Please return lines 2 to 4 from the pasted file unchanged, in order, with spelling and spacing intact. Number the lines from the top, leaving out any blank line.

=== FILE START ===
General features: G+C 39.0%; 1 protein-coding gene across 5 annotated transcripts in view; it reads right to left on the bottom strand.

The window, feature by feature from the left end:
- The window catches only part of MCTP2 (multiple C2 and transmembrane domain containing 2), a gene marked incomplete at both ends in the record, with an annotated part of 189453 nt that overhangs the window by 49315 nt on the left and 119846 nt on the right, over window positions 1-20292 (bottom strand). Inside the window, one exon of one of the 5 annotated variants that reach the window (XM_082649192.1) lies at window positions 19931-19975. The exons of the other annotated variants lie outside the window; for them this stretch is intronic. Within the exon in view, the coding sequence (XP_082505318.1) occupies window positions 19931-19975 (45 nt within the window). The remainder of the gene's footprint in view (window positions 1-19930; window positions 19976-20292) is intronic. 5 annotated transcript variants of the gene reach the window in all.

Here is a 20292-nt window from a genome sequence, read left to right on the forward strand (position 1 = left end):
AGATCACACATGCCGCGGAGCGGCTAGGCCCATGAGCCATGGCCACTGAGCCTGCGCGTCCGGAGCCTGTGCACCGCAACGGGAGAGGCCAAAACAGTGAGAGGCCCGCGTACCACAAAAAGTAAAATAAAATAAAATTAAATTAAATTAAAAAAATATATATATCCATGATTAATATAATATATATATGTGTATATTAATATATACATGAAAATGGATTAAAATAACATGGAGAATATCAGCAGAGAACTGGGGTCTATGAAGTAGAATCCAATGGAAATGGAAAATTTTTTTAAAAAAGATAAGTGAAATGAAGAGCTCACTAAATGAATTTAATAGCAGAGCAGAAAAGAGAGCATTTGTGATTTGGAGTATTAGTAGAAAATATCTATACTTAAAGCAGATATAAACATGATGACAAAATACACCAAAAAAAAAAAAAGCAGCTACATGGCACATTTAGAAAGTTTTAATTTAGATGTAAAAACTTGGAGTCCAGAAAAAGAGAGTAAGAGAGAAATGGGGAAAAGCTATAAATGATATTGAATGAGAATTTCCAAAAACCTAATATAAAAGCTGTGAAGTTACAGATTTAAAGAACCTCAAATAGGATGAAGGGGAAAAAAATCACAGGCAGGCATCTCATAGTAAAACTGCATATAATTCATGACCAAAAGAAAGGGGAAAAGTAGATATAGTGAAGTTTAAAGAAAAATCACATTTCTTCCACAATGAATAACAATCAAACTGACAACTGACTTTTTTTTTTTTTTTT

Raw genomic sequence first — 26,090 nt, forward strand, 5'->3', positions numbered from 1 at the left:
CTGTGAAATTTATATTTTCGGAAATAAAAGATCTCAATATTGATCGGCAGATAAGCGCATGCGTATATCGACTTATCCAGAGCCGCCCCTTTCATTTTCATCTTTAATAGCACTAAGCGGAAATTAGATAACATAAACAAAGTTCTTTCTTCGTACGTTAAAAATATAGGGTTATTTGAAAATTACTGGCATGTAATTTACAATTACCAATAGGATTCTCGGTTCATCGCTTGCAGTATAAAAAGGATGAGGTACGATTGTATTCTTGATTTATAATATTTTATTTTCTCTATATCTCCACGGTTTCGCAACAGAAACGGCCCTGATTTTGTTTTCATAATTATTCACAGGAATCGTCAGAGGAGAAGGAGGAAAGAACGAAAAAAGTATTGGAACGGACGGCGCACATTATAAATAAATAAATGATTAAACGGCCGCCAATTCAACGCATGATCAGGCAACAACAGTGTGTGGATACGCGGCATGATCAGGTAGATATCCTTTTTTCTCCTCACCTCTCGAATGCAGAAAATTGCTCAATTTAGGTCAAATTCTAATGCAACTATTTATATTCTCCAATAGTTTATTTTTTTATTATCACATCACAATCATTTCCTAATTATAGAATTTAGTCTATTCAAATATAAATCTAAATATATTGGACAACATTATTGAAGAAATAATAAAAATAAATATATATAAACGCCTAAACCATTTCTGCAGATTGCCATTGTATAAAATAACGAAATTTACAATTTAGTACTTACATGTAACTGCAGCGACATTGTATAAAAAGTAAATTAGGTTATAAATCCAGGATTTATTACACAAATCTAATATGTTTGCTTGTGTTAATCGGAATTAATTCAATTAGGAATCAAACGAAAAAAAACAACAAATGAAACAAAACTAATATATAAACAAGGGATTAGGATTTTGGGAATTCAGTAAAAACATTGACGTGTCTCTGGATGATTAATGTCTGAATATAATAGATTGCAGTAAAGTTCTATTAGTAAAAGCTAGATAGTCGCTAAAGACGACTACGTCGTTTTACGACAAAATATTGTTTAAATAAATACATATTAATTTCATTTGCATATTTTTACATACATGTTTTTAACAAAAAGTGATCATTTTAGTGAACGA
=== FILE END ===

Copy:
The window, feature by feature from the left end:
- The window catches only part of MCTP2 (multiple C2 and transmembrane domain containing 2), a gene marked incomplete at both ends in the record, with an annotated part of 189453 nt that overhangs the window by 49315 nt on the left and 119846 nt on the right, over window positions 1-20292 (bottom strand). Inside the window, one exon of one of the 5 annotated variants that reach the window (XM_082649192.1) lies at window positions 19931-19975. The exons of the other annotated variants lie outside the window; for them this stretch is intronic. Within the exon in view, the coding sequence (XP_082505318.1) occupies window positions 19931-19975 (45 nt within the window). The remainder of the gene's footprint in view (window positions 1-19930; window positions 19976-20292) is intronic. 5 annotated transcript variants of the gene reach the window in all.

Here is a 20292-nt window from a genome sequence, read left to right on the forward strand (position 1 = left end):